On his new YouTube show, Philosophy Time, movie-star James Franco and co-host Eliot Michaelson are tackling some highly contested issues. Recently, the duo interviewed Princeton Philosophy Professor Elizabeth Harman and discussed her argument for early abortion. James Franco delivers a priceless reaction to her nonsensical argument.
In the interview, Harman stated, “…I think if a fetus hasn’t ever been conscious, it hasn’t ever had any experiences; and we aborted it at that stage, actually nothing morally bad happens.”
In response, Franco asks, “Can’t you only judge that in hindsight?”
Harman then argued that because killing a fetus takes away its chance for a future before its even begun, there is no moral quandary to be had. She essentially believes only wanted-and-kept fetuses have “moral status,” and the aborted (or naturally miscarried) have no such privilege. In Harman’s world, to-be-aborted babies are not “future people”—only womb exiters are.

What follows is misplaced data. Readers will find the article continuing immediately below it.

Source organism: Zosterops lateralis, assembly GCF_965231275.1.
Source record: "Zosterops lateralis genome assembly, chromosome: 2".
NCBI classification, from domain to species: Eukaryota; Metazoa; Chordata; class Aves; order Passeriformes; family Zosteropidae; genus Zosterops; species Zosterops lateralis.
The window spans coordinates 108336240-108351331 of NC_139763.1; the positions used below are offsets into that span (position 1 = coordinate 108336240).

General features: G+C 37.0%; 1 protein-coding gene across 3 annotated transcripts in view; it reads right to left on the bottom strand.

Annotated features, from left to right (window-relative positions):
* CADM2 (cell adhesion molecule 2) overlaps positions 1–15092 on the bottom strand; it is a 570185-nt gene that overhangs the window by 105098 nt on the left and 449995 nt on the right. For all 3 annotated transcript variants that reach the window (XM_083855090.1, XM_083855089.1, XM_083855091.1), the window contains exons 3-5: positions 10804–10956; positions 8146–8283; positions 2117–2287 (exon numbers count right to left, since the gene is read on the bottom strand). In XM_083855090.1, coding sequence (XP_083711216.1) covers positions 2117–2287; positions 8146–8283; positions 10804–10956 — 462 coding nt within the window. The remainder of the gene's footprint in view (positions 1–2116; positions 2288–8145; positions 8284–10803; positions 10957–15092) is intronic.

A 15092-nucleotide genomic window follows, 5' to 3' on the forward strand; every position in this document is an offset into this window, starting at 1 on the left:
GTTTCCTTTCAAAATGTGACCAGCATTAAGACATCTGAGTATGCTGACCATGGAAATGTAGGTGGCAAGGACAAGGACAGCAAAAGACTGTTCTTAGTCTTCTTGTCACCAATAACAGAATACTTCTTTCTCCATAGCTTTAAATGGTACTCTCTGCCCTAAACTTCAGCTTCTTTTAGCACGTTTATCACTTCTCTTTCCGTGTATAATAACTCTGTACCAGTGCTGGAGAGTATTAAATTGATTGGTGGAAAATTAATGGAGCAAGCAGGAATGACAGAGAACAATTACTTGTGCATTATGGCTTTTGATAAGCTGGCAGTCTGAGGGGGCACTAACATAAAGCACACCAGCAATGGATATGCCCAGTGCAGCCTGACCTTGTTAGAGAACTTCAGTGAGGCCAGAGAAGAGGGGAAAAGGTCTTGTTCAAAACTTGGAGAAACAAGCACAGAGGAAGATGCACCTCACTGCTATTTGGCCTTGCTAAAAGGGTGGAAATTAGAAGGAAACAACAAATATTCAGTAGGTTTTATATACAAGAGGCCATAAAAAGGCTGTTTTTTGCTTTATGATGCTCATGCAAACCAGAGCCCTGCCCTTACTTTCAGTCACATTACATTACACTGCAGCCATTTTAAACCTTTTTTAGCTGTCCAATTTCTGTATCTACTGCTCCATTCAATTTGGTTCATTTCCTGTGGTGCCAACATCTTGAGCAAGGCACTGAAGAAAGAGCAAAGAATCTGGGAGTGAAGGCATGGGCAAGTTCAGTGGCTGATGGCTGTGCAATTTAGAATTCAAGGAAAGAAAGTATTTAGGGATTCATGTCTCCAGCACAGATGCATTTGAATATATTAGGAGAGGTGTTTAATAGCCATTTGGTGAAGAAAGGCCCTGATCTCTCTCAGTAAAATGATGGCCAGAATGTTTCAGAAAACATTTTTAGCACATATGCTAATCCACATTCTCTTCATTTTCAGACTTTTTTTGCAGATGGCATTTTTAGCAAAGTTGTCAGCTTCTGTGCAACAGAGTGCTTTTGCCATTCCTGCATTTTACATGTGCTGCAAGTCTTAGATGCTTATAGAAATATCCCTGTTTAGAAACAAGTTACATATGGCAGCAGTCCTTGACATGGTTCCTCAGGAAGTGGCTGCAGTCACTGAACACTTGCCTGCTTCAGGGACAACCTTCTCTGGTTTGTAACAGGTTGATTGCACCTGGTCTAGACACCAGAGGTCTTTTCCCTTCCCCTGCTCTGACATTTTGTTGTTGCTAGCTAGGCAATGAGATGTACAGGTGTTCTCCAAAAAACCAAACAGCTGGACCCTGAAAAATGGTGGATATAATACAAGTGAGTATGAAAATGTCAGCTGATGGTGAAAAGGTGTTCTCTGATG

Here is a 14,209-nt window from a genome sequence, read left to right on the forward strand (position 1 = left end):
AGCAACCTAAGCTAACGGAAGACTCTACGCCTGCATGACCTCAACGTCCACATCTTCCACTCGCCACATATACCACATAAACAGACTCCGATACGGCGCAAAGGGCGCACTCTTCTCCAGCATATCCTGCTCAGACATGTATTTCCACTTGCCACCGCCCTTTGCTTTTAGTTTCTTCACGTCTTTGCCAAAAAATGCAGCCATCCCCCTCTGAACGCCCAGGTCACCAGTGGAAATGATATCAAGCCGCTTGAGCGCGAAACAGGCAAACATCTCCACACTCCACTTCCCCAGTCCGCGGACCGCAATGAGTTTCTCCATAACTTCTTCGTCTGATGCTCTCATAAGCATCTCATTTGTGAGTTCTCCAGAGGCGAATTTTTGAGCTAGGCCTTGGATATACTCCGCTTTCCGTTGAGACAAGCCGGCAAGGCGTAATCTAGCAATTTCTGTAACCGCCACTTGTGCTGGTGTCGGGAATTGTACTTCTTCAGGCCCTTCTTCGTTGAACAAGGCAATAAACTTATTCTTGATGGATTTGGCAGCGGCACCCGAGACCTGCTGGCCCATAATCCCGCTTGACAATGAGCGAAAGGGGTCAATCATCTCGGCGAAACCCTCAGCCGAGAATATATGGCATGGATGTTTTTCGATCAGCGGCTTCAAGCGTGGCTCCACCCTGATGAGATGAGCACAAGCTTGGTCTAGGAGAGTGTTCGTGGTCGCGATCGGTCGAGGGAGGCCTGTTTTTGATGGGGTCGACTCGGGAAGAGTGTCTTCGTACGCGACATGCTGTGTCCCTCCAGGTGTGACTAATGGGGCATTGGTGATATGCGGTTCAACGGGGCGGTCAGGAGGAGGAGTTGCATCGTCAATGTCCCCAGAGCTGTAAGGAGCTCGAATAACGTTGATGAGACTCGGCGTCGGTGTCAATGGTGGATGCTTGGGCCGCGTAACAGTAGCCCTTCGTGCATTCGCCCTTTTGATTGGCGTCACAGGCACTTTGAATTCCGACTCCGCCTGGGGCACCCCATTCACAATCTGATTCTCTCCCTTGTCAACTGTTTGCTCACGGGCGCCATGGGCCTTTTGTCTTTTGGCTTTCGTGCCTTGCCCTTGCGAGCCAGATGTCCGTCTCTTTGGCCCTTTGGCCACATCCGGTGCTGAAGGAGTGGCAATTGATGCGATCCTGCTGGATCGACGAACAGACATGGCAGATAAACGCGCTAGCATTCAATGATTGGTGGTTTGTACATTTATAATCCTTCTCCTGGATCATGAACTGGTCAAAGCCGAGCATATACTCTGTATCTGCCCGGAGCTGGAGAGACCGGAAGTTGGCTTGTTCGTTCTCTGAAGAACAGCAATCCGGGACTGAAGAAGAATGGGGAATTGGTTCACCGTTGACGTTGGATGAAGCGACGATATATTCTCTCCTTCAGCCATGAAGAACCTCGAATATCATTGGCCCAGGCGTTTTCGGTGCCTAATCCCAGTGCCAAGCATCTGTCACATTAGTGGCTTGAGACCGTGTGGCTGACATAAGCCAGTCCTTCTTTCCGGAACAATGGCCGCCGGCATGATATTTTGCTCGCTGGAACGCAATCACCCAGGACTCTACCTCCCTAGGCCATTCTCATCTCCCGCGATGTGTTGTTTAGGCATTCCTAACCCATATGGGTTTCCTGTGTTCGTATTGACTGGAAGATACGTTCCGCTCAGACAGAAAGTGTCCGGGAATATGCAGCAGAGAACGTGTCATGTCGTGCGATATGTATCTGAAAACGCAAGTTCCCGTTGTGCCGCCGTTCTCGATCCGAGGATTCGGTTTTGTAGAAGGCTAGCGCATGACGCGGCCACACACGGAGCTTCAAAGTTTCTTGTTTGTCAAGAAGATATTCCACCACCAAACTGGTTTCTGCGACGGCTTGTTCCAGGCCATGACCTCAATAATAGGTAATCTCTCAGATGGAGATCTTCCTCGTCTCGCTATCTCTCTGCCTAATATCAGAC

Again, Franco wants further clarification. He asked, “If a woman decides to have an abortion with an early fetus, just that act or that intention negates the ‘moral status’ of that early fetus just because if she goes out and has an abortion, it’s pretty certain that it’s not going to become a person?”
Harman’s early abortion argument only grows more convoluted. You might be wondering how a carried-to-term baby can have moral status, while an aborted or miscarried baby does not. According to Harman, when it comes to abortion, the lack of moral consequence stems from the simple fact an aborted baby has no future. She argues that having a future is the determining factor of moral status. Naturally, Harman’s ridiculous argument fails to account for the fact abortion takes away a fetus’s potential future.
James Franco didn’t seem to be impressed with Harman’s explanation either. The moral issues of abortion cannot be waved off by saying an aborted baby has no future; that’s exactly why it is such a highly contested issue.